We have repeatedly attempted to reach you in order to discuss your son, Georgie, and his failing second term with us, and are still awaiting an appropriate response. We are experiencing more than the usual problems with your son’s behaviour, and we really don’t believe that scribbling “Love It or Leave It” on our previous letters to you and faxing them back to us serves any productive purpose.

So it is with a sense of grave and gathering threat that I must insist you read and respond to the following, as things here are now completely out of control.

While it seemed a foregone conclusion that Georgie would not be returning for a second term (due to his abysmal performance last term), we have nevertheless been forced to abide by the decision of the student body, who voted on the issue last November. Amazingly, Georgie was able to garner as much as 220% of the votes in certain classrooms. In one glaringly suspect instance, a student named “Diebold” (who, to this day, we have not been able to confirm as a pupil here, due to a complete lack of any paper record) cast more votes for your son than we have students.

We had hoped this matter would receive some attention in our teachers’ newsletter, The Mainstream News Media, but apparently other more important events superseded the questionable outcome of our little voting process, including the break-up of two of our teachers, Mr. Brad and Ms. Jen, and a ticket sale drive for our 4th Graders’ school play, “The Runaway Bride”.

First and foremost, we must inform you that Georgie’s already poor grades have plummeted even further. On his most recent exams in our Telling the Truth to America and The Handling of Iraq courses, he scored the lowest marks we have ever seen. In years past, when we could count on the School Board to act appropriately, Georgie would have been expelled from our institution based on these marks alone.

Along with failing grades in every subject (Economics, Homeland Security, Immigration Enforcement, etc.), Georgie’s attitude can only be described as arrogant and dismissive. When reproached by his teachers and fellow students for his unacceptable behaviour, Georgie counters with nonsensical outbursts about having "capital to spend" and an "overwhelming Conservative mandate". Quite frankly, we are at our wits’ end trying to understand what it is he’s talking about, but we strongly suspect that illegal drugs and/or participation in some religious cult might be behind these incredibly inane comments.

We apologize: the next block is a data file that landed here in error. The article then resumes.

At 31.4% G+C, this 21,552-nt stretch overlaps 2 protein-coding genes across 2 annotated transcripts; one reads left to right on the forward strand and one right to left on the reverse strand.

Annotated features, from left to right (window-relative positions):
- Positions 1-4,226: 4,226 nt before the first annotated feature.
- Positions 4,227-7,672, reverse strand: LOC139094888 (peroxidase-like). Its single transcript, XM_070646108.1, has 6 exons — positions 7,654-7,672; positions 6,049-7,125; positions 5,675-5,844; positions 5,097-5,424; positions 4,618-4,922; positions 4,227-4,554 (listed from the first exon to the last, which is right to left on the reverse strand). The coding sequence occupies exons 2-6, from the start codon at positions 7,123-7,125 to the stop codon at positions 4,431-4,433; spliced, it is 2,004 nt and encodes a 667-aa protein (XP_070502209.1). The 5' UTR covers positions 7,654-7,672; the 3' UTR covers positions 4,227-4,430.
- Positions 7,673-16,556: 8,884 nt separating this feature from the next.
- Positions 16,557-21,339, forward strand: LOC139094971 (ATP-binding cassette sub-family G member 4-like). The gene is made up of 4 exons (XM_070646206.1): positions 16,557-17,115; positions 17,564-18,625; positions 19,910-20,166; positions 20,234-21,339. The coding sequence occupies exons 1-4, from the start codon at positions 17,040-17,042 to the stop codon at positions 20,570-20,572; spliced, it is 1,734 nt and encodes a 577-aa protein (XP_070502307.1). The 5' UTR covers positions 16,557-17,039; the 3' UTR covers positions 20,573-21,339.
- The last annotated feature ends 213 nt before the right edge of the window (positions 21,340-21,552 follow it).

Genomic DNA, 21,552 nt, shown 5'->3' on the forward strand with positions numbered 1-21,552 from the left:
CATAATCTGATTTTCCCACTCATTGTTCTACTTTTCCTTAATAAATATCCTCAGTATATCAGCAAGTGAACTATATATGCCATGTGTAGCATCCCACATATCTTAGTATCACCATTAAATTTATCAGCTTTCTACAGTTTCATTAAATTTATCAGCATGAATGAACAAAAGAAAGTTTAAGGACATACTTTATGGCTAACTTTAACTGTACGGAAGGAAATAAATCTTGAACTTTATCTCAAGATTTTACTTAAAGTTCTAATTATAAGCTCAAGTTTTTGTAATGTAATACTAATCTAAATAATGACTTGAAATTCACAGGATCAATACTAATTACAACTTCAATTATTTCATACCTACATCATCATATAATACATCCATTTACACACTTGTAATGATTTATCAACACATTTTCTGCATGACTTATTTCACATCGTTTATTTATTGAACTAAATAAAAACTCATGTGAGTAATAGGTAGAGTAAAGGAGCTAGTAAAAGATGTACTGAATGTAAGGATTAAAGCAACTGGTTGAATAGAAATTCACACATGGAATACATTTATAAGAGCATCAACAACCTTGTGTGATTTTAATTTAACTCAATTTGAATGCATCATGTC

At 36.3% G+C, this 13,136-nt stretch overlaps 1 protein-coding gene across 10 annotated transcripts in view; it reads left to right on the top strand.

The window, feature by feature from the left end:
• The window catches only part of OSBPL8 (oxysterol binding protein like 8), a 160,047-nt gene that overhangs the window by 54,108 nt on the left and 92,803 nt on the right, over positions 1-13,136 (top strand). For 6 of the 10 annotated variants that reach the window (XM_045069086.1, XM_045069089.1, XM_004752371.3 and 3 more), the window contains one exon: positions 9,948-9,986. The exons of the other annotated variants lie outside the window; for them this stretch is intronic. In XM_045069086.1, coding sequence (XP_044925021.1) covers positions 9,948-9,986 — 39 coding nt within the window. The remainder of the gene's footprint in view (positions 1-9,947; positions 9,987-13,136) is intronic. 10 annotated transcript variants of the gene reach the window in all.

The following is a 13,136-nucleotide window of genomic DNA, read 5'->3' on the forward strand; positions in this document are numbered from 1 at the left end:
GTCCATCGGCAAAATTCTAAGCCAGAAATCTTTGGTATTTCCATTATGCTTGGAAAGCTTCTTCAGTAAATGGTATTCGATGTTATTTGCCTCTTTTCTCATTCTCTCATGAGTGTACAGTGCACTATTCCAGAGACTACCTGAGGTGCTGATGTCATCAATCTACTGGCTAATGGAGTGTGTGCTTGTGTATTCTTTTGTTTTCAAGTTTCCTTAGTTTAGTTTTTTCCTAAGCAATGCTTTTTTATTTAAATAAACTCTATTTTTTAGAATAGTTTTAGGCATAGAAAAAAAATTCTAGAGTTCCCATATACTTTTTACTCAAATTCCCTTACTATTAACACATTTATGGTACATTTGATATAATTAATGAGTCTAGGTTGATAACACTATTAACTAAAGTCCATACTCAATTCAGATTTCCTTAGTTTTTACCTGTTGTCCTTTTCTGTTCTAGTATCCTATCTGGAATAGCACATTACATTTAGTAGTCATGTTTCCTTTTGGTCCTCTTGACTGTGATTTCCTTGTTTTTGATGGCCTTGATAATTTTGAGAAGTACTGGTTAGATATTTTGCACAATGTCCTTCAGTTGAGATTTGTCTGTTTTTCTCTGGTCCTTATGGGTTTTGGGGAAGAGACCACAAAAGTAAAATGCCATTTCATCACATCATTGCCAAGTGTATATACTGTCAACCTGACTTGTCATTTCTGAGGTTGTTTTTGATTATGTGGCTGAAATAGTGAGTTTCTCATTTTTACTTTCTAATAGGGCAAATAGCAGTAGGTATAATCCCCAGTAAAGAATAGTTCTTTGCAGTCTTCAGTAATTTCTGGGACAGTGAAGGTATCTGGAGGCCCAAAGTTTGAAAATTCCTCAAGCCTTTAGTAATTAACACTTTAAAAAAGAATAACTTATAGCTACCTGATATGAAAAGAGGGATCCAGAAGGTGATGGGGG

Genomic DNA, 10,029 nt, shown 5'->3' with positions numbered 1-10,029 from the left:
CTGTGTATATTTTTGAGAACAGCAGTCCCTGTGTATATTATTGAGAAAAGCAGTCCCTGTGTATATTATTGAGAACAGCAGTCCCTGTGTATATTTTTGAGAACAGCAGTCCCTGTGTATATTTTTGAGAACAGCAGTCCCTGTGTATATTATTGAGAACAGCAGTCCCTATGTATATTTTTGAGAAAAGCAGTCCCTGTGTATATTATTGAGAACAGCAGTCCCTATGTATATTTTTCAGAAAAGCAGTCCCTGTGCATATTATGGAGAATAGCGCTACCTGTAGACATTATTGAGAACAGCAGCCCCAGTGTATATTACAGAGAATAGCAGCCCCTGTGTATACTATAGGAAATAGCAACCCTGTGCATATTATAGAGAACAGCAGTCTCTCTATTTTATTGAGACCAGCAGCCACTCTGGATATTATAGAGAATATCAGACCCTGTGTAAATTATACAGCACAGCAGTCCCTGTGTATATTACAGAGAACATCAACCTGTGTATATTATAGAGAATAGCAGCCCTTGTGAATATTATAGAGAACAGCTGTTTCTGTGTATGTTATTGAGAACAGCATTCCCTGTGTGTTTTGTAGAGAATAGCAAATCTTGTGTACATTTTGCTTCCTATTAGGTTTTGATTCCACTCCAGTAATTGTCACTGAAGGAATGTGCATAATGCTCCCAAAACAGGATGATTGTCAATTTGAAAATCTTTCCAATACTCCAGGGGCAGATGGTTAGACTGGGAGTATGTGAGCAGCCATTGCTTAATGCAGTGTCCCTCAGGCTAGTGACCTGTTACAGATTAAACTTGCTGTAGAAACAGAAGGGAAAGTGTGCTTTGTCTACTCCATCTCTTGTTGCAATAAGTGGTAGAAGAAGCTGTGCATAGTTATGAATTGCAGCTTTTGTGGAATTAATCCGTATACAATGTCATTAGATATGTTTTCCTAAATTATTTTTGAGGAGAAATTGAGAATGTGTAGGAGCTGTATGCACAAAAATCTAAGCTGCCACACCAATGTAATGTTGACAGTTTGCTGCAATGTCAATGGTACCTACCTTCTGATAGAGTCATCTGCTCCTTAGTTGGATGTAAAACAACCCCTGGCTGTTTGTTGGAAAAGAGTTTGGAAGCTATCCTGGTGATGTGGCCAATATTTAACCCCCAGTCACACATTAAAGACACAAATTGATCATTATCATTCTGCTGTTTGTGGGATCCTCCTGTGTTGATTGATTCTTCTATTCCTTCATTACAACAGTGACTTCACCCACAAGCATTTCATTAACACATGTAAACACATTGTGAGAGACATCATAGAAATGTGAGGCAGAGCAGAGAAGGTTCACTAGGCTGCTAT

While our entire teaching staff has tried to placate Georgie (and honestly, at least half of the staff should know better), his demands are getting more outrageous every day. He is now insisting that our science class on human reproduction include what he calls the “stork theory”. To be perfectly candid, his thought processes seem to lack any discernable design at all, intelligent or otherwise.

Georgie’s attitude towards schoolwork continues to be lackadaisical at best. By way of example, on a recent pop quiz on Current Events (i.e. the Economy, the War In Iraq, dealing with Iran and North Korea, US Job Losses, etc.), Georgie scribbled the words “We’ve turned the corner,” in response to every single question.

Instead of focusing on his studies, Georgie spends an inordinate amount of his time in the schoolyard, engaging in his own questionable pastimes. His favourite seems to be his “collections”, whereby he talks other students into donating money for what he describes as “just causes” and “necessary actions”. A few inquiries into where these funds were going turned up several checks in staggeringly large denominations, made payable to someone called “Halib Burton”. Needless to say, a full investigation is now underway; only a simpleton would not see immediately that there is something untoward happening there.

Georgie has also attempted to lure other students into some kind of scheme involving the privatization of their lunch money – thankfully, cooler heads have prevailed and the more he talks about the idea, the less interest the other students have in the entire enterprise. Actually, we have been encouraged by the fact that most of Georgie’s ideas are receiving the same tepid response – it’s as though the other pupils have finally caught on to the fact that for the most part, Georgie really doesn’t know what he’s talking about.